SGIA Expo Pre-Show Panel Helps Owners 'Prepare for Success'
The pre-event training session “Your Business: Prepare for Success” on Monday offered advice from a quartet of expert speakers on subjects that every owner must master: time utilization, branding, sales and entrepreneurial management.
It’s crucial to learn to put “last things last” and to realize that being efficient isn’t always the same thing as being effective, said Ryan Sauers (Sauers Consulting Strategies). Failing to recognize the difference between “urgent” and “important” is another way owners fall into timekilling traps.
To avoid wasting time when confronting a decision about something either “do it, defer it, delegate it or drop it,” Sauers recommended. Since time is tied to business growth, hesitating isn’t excusable: “It’s not how you get started, it’s that you get started,” he said.
Decisions that successful owners make, Sauers said, have “smart” for an acronym: specific, measurable, attainable, relevant and time-bound.
Vince DiCecco (Your Personal Business Trainer Inc.) stressed that every business has a brand - and that brand is a business asset requiring careful cultivation. On the simplest level, a brand is something that identifies the business it belongs to. But what it truly represents, said DiCecco, is “the alignment of what you want people to think about your company with what they actually do think about your company.”
The value proposition that a brand conveys is the thing that makes it succeed or fail. Its critical components, according to DiCecco, are its powerful appeal to an unmet need, its instant credibility, and the way it communicates uniqueness and innovation that the competition can’t match. However, he said, a value proposition isn’t final until it has been validated by the people it is meant to influence.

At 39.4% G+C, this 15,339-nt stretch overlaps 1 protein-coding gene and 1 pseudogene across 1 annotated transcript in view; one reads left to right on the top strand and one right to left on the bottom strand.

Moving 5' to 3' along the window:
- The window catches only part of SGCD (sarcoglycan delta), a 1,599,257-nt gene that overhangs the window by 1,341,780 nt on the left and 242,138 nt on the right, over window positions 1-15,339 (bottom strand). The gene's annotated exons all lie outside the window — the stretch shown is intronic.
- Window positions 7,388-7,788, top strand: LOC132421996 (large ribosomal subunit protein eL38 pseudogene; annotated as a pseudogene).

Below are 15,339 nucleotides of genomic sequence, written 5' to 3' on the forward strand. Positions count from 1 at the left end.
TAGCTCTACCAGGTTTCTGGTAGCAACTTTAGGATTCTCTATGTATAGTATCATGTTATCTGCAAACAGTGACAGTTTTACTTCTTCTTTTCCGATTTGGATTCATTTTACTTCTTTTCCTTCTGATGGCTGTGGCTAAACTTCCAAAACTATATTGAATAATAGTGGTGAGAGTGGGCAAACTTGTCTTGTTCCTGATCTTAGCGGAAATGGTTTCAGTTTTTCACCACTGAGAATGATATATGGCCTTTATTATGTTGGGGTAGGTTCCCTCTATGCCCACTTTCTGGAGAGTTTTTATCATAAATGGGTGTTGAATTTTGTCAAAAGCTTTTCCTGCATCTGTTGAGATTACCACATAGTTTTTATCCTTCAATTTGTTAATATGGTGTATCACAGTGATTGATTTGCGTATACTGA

A “classic mistake” of management, observed David M. Fellman (David Fellman & Associates), is to assume that salespeople know all that they need to know in order to be the best salespeople they can be. They need to be trained to recognize that the people they are calling on fall into four categories: suspects (not yet qualified), prospects (qualified), customers (currently buying) and maximized customers (delivering maximum value in the relationship). Salespeople calling on “minnows” instead of big fish can’t be expected to connect all the dots by themselves, Fellman said.
Firm sales quotas with implied consequences are better for the business than aspirational sales goals that don’t communicate accountability, Fellman said. Compensation plans have to speak in a voice that is clear about the company’s sales objectives and what achieving them will mean on the salesperson’s end.
Tom Trutna, owner of Big Ink, a wide-format graphics business, had to change his management approach when the recession hit, taking away 30 percent of his revenue.
He found it in a methodology called the Entrepreneurial Operating System (EOS), the subject of a book titled “Traction” by Gino Wickman. From it, Trutna derived five lessons that he described as crucial to the health of businesses like his.
Vision: This needs to be followed by all (FBA) and carried out by an integrator acting on behalf of the “visionary” the entrepreneurial owner.
People: Having “the right people in the right seats” is everything, including when it means separating people from seats they are occupying but not truly filling.
Data: Management needs scorecards, and data provides them. “Nothing changes unless it is watched,” Trutna said.
Process: Everything is a process, and there should be a process for everything: simplified, documented, and FBA.
Issues: Trutna recommended doing a “kill, combine or keep analysis” to determine how to deal with them, and assigning specific responsibilities for carrying the decisions out.